Ball Protects Children (Sep, 1949)

Who needs seat belts when we could just stick rubber balls on every protrusion in the car? Everyone knows, you can’t get hurt by slamming into something flat.

Ball Protects Children

Knobs or handles on the dash can give youngsters a bad bump on sudden stops. Sponge-rubber balls fitted over the protruding parts reduce this hazard. A dab of gasket shellac in the, hole will attach the ball securely.

Building Stratosphere Air-Liners (Apr, 1935)

Building Stratosphere Air-Liners


Noted Plane Designer

This article on the strato-plane of the future tells how huge double-decked planes will speed through the rarefied air from coast to coast in six hours.


Supplies the nation’s premier flyers—Lindbergh, Earhart, Hawks, Post, Wilkins—with Lockheed planes for their record feats. This pioneer of early aviation, now active on design work for air transports of the immediate future, contributed many of the ships that today are burning up commercial airline schedules and cutting air mail time in half. Consequently the words of Allan Lockheed, today one of the outstanding individual technicians of aviation, are of more than usual significance when he deals with the problems of flying airplanes in the stratosphere. His story follows:

Chicago’s Airmail Pick-up Catapults Mail Bags To Planes (Mar, 1935)

It would be so cool if airmail really worked this way.

Chicago’s Airmail Pick-up Catapults Mail Bags To Planes
DRAWINGS revealing the operation of the pick-up device used at the 1934 Century of Progress in delivering and receiving mail from planes in flight have been revealed by the inventor, Dr. Lytle S. Adams of Chicago.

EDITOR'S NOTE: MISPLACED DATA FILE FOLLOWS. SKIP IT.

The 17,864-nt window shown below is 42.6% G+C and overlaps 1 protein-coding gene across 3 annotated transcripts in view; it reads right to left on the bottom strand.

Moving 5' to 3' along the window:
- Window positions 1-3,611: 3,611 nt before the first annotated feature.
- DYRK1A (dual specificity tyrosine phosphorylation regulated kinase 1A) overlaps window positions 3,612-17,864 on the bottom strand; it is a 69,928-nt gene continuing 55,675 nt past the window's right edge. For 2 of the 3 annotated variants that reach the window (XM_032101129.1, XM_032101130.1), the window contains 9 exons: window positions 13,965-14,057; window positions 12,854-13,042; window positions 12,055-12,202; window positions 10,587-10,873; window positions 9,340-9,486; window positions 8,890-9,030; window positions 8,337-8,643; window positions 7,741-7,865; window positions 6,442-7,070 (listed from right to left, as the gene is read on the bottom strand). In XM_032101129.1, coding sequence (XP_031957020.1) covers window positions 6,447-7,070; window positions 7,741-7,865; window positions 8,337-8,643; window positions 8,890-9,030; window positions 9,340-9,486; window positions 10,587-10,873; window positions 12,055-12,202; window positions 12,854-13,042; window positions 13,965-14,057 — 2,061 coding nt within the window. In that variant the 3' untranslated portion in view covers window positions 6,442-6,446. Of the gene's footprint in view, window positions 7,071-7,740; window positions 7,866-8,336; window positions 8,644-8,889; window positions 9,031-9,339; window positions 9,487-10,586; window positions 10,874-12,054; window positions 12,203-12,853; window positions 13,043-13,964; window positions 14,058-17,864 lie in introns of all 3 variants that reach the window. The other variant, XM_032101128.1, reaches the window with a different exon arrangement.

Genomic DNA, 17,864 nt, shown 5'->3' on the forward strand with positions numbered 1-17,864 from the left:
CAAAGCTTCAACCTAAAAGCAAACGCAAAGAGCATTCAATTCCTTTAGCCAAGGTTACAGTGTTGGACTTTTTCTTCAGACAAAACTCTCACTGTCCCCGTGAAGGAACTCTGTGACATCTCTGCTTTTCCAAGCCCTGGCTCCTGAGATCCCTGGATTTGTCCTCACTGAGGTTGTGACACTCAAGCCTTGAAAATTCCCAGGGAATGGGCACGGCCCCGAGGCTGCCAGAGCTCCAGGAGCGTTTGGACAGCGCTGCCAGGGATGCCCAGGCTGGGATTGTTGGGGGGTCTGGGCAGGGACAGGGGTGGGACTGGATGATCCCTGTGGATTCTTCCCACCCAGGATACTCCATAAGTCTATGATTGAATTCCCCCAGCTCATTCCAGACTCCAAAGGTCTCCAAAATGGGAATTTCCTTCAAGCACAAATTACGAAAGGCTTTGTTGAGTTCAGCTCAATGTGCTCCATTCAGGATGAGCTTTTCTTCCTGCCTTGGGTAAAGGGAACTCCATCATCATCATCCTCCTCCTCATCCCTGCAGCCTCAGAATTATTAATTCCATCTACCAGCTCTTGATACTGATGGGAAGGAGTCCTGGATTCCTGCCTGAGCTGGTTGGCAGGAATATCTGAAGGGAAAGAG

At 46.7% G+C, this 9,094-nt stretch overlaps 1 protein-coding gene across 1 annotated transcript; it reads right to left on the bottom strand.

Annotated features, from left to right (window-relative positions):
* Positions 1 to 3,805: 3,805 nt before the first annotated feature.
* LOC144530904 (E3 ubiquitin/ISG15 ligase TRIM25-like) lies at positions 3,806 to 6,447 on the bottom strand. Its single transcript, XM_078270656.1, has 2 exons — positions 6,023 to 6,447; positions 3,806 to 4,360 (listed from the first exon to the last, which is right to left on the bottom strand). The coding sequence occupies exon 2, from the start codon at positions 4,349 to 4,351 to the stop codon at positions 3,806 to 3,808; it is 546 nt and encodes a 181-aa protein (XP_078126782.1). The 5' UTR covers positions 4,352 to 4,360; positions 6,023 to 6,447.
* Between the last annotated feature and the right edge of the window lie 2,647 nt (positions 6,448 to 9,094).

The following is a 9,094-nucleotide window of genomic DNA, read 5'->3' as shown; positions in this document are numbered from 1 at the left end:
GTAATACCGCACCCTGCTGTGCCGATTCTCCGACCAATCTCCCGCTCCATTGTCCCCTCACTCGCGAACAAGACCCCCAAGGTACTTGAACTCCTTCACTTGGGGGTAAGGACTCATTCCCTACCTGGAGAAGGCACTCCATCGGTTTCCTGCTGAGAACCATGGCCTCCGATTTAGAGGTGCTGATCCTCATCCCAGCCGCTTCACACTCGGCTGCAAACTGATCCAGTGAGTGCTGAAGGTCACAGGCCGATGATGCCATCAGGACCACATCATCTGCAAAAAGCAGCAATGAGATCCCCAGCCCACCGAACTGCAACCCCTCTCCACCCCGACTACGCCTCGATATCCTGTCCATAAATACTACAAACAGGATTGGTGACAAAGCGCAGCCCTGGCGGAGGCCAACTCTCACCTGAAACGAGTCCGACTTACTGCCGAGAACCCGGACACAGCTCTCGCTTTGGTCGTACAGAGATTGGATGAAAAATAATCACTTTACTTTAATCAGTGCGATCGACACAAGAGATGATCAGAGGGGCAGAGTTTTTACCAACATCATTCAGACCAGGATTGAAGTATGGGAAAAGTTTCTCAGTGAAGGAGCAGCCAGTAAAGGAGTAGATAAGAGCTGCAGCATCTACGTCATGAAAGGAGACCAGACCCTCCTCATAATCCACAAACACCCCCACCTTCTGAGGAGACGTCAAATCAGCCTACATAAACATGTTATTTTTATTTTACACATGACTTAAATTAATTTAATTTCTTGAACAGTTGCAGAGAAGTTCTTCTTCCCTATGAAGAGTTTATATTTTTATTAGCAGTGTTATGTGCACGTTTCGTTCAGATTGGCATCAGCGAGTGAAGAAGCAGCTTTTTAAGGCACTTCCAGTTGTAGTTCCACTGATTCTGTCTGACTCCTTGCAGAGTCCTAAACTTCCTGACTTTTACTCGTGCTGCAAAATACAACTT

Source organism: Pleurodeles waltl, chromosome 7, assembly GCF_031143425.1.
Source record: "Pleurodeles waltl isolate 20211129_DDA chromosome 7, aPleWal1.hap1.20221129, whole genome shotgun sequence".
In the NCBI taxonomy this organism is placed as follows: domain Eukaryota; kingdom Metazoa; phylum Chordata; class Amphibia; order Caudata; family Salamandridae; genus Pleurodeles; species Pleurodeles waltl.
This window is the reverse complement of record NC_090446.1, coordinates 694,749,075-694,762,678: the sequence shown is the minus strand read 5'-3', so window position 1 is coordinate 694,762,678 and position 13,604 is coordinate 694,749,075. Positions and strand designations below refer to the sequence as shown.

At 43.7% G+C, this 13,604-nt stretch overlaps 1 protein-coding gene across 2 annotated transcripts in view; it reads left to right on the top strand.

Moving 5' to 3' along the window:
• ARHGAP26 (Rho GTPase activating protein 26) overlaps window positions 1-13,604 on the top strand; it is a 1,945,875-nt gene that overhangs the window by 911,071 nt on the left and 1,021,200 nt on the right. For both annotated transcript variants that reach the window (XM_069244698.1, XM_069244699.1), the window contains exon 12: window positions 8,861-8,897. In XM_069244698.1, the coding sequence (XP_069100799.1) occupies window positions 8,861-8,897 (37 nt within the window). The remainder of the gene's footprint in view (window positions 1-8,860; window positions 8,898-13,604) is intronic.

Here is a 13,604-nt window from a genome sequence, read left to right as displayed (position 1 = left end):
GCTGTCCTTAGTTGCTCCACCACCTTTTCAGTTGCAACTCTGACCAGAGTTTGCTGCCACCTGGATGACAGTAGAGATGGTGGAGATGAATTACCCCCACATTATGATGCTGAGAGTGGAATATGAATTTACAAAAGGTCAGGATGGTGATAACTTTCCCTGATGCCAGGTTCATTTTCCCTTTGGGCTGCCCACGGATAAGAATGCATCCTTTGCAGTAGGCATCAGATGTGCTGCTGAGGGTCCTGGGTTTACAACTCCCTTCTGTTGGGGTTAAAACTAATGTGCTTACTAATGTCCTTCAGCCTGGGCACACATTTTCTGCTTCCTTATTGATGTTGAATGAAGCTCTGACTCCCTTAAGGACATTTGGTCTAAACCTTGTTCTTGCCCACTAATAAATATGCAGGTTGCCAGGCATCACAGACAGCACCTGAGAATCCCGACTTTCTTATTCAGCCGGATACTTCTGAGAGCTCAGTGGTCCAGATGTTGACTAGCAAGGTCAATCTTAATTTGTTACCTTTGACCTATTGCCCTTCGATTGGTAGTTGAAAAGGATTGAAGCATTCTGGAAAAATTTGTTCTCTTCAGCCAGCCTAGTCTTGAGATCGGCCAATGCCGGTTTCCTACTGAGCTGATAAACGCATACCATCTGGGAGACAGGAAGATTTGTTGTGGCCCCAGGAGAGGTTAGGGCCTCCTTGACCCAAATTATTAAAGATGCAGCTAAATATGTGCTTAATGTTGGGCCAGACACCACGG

Most ingenious feature of the device is the method by which the incoming bag is released and the outgoing mail tossed into the air. As the plane flies directly over the chute, the comparatively fragile wire dangling from the plane is broken at the mail bag as it reaches the end of a narrowing chute in the pick-up device, releasing the bag. A steel ball on the dangling wire trips a lever which catapults a new sack out of the chute and into the air. Shock absorbers on the plane take up any jars not offset by the catapult when picking up a new bag of mail.

Can We Ever Fly Faster Than Sound? (Oct, 1944)

Can We Ever Fly Faster Than Sound?

A seemingly impassable barrier blocks the way to higher plane speeds. Can we hurdle it? Our aviation editor gives his views.



DESPITE glowing newspaper reports, man cannot now fly at the speed of sound. In fact it is doubtful, according to the best authorities, that man has ever closely approached sonic speed (764 m.p.h, at sea level and 664 m.p.h, at 40,000 feet), let alone attain or exceed it. Speeds of over 500 m.p.h, in level flight are a serious challenge to design and power-plant engineers. Even in a terminal-velocity dive (straight down with all stops open), it is doubtful that any pilot has attained the speed of sound.